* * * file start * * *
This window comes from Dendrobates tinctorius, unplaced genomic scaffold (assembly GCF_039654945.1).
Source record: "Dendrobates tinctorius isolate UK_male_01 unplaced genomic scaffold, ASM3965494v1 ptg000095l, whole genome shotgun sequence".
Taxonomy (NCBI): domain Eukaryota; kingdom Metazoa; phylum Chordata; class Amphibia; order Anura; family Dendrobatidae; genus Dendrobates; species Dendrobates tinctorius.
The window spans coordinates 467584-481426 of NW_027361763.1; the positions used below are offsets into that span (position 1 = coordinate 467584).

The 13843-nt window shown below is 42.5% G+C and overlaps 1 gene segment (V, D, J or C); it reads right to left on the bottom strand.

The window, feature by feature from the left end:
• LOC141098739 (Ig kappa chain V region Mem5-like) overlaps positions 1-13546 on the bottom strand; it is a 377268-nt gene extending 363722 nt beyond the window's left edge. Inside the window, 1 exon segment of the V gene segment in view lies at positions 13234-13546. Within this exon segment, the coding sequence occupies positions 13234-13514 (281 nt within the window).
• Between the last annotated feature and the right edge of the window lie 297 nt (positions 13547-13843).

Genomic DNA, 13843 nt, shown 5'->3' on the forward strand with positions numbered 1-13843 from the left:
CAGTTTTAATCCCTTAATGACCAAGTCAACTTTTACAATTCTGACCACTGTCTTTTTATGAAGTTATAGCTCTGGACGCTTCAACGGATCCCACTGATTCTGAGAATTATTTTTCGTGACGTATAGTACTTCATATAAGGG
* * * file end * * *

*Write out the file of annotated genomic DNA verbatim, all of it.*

This window comes from Dendrobates tinctorius, unplaced genomic scaffold (assembly GCF_039654945.1).
Source record: "Dendrobates tinctorius isolate UK_male_01 unplaced genomic scaffold, ASM3965494v1 ptg000095l, whole genome shotgun sequence".
Taxonomy (NCBI): domain Eukaryota; kingdom Metazoa; phylum Chordata; class Amphibia; order Anura; family Dendrobatidae; genus Dendrobates; species Dendrobates tinctorius.
The window spans coordinates 467584-481426 of NW_027361763.1; the positions used below are offsets into that span (position 1 = coordinate 467584).

The 13843-nt window shown below is 42.5% G+C and overlaps 1 gene segment (V, D, J or C); it reads right to left on the bottom strand.

The window, feature by feature from the left end:
• LOC141098739 (Ig kappa chain V region Mem5-like) overlaps positions 1-13546 on the bottom strand; it is a 377268-nt gene extending 363722 nt beyond the window's left edge. Inside the window, 1 exon segment of the V gene segment in view lies at positions 13234-13546. Within this exon segment, the coding sequence occupies positions 13234-13514 (281 nt within the window).
• Between the last annotated feature and the right edge of the window lie 297 nt (positions 13547-13843).

Genomic DNA, 13843 nt, shown 5'->3' on the forward strand with positions numbered 1-13843 from the left:
CAGTTTTAATCCCTTAATGACCAAGTCAACTTTTACAATTCTGACCACTGTCTTTTTATGAAGTTATAGCTCTGGACGCTTCAACGGATCCCACTGATTCTGAGAATTATTTTTCGTGACGTATAGTACTTCATATAAGGG